On April 12, 2018, two black men were arrested at Starbucks in Philadelphia. They were seated, waited for a friend to arrive. They hadn’t ordered anything. After this incident, Starbucks CEO Kevin Johnson apologized, deeply concerned about the training and practices that lead to this outcome.

So much has happened since April 12th. Since then, Starbucks has provided guidance to stores on how to address disruptive customer behaviors. I had a conversation with an official Starbucks spokesperson and learned a little more about what Starbucks considers to be ‘disruptive’ behavior. The things that are ‘disruptive’ are fairly blatant unwanted behaviors. Just sitting inside a store at a table is not ‘disruptive’. Starbucks asks their partners (Starbucks calls their employees “partners”) to assess the behavior and not the person.

Things like obscene language, sleeping inside the store, personal hygiene that disrupts others’ experiences, panhandling, shoplifting, and misuse of the restrooms are all examples of unwanted behaviors at a Starbucks. (For the record, I think I have briefly fallen asleep in Starbucks stores before. It’s possible. You just didn’t get enough sleep for any reason or had been traveling and then you plop into a comfy chair and it’s an invitation to sleep…).

All of this, at its core, is Starbucks reconnecting to its Third Place history. The Third Place concept is the idea of a safe gathering spot for customers and community, which is not your home nor your work. In Pour Your Heart Into It, Howard Schultz wrote, “In some communities, Starbucks stores have become a Third Place – a comfortable, sociable gathering spot away from home and work, like an extension of the front porch. People connect with Starbucks because they relate to what we stand for. It’s more than great coffee. It’s the romance of the coffee experience, the feeling of warmth and community people get in Starbucks stores.” (See page 5, Pour Your Heart Into It.)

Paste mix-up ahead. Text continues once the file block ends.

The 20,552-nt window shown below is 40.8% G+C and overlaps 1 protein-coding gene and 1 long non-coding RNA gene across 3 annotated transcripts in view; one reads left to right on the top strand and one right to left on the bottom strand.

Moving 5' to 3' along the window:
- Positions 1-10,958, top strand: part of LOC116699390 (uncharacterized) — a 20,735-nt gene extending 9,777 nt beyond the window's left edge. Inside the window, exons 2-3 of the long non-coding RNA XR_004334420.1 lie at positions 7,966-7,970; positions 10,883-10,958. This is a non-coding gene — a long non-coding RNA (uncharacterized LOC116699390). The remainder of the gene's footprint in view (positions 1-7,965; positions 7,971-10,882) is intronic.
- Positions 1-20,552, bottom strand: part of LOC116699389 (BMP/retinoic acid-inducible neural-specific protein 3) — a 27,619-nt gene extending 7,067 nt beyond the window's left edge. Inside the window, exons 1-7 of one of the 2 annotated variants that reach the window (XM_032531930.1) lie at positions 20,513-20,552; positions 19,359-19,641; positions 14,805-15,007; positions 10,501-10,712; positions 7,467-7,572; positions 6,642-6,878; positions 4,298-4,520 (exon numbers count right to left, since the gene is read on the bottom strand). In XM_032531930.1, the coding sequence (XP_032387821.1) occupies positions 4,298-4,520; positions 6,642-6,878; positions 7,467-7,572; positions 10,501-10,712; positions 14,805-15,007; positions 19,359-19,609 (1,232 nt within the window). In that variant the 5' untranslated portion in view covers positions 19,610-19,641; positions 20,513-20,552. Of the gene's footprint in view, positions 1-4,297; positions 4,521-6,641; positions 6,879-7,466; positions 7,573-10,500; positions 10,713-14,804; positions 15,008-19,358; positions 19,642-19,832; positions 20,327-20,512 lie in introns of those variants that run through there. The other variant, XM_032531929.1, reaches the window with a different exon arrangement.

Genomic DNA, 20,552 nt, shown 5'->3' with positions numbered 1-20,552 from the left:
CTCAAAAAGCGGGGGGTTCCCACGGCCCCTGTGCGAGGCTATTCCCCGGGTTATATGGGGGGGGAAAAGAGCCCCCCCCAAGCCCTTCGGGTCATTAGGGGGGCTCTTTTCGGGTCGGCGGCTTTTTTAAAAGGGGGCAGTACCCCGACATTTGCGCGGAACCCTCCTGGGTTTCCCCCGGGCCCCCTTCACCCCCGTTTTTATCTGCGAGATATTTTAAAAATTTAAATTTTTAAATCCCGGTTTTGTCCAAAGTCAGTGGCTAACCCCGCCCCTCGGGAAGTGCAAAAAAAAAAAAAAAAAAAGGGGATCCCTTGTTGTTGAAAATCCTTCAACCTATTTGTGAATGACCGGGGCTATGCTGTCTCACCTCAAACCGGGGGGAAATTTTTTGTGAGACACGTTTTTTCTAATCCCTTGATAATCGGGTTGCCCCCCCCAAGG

One store mishandled, one customer mishandled, damages the safe, community gathering spot of Starbucks stores.

Last week, Starbucks released some of the curriculum of the May 29th closure and training program.

So on May 29, 2018, your local Starbucks store might be closed early. (Licensed Starbucks locations are not closing on May 29, 2018). It’s a training on implicit bias. It’s also about restoring the Third Place at Starbucks.

It’s your turn to weigh in. (The “We’re Closing Early” sign below is from the 3rd and Madison Starbucks in downtown Seattle).